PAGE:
Is the United States experiencing a recession? It depends who you ask. Recession is generally understood as two consecutive quarters of negative gross domestic product (GDP) – in which case a recession began this past summer. However, the National Bureau of Economic Research’s definition (the nation’s official one) characterizes recession as a significant nationwide decline in economic activity lasting at least several months – and doesn’t feel that’s happened yet.
Semantics aside, this “Are we or aren’t we?” is fueling recession-related worry that’s becoming palpable in many workplaces.
Will a formal recession hit the U.S. anytime soon? myHR Partner makes no prediction. But we’re helping our clients prepare. After all, some of HR’s key responsibilities – mitigating stress, maintaining morale, ensuring employees’ fair treatment – are more relevant during economic downturns than during any other time.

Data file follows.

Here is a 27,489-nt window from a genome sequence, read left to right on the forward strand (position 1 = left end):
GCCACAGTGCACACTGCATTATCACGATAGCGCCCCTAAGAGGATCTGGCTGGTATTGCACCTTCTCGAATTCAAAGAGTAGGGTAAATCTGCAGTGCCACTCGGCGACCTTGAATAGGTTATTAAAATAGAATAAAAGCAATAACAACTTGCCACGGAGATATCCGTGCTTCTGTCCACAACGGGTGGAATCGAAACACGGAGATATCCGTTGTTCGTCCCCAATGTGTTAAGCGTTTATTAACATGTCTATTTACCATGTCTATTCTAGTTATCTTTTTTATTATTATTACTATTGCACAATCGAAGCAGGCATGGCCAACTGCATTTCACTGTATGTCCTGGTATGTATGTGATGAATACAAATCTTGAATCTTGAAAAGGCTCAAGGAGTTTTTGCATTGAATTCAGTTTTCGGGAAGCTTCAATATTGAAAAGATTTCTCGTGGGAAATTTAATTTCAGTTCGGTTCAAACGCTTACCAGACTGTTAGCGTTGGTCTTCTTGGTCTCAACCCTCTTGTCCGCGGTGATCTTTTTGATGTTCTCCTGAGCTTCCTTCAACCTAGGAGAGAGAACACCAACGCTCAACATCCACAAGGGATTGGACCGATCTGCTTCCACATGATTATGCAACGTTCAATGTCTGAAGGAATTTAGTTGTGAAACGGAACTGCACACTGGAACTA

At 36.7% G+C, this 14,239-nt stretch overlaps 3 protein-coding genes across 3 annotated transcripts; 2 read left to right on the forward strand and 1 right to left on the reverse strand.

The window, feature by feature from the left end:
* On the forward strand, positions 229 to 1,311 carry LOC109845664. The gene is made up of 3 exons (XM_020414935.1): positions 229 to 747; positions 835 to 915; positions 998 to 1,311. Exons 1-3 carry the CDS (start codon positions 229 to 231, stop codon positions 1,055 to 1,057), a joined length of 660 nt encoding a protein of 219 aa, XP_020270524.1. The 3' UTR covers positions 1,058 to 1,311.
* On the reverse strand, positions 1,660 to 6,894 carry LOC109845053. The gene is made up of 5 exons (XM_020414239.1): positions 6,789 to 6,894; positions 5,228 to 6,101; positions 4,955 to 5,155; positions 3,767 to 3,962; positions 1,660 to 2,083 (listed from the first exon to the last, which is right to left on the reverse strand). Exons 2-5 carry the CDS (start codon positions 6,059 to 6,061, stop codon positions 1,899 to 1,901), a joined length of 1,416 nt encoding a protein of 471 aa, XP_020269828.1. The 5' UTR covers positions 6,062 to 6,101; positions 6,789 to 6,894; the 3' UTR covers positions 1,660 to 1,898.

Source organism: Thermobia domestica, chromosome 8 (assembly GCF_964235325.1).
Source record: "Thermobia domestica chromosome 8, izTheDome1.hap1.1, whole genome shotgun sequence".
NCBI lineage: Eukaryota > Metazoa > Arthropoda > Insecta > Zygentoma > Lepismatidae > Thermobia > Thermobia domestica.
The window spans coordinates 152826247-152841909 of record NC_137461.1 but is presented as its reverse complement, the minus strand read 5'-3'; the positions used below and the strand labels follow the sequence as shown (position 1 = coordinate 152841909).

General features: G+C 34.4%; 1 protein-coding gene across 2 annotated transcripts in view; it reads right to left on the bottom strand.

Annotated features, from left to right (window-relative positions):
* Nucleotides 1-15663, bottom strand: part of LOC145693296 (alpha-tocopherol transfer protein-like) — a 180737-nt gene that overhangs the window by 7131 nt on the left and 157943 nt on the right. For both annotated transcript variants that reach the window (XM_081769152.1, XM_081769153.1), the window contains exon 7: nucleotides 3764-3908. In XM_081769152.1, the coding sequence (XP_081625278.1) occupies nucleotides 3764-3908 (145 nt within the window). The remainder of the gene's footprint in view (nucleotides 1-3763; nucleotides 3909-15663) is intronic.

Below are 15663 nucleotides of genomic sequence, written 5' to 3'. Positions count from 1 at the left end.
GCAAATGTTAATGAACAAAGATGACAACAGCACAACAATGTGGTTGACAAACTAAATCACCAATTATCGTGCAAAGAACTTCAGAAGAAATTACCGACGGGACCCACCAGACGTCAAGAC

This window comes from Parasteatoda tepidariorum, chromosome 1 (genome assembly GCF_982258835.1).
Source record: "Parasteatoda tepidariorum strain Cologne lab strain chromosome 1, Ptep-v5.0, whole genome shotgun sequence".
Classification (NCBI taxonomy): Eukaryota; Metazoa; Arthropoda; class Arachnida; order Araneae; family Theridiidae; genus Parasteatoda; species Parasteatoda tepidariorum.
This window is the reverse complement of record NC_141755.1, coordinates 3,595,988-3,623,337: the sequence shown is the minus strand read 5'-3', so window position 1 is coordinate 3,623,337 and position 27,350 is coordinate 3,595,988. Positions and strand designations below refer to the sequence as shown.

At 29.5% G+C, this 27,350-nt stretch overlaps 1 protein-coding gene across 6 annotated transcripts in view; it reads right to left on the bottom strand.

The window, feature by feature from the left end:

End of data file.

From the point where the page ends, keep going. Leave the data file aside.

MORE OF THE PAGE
Some guidance we offer:
Already, employees are pondering a recession’s impact on your business and, by extension, their livelihood. Could they lose their jobs? Will your company fold? Will retirement savings evaporate? You might not have answers, or the answers they want to hear. It’s why many businesses keep mum. However, myHR Partner suggests a bolder approach: Financial transparency with your staff.
Before you recoil: Transparency doesn’t mean sharing every financial detail with the people who work for you. It means sharing information (agreed upon in advance by executives and owners, and accompanied by a high degree of education) that paints an honest picture of your business’s reality and outlook.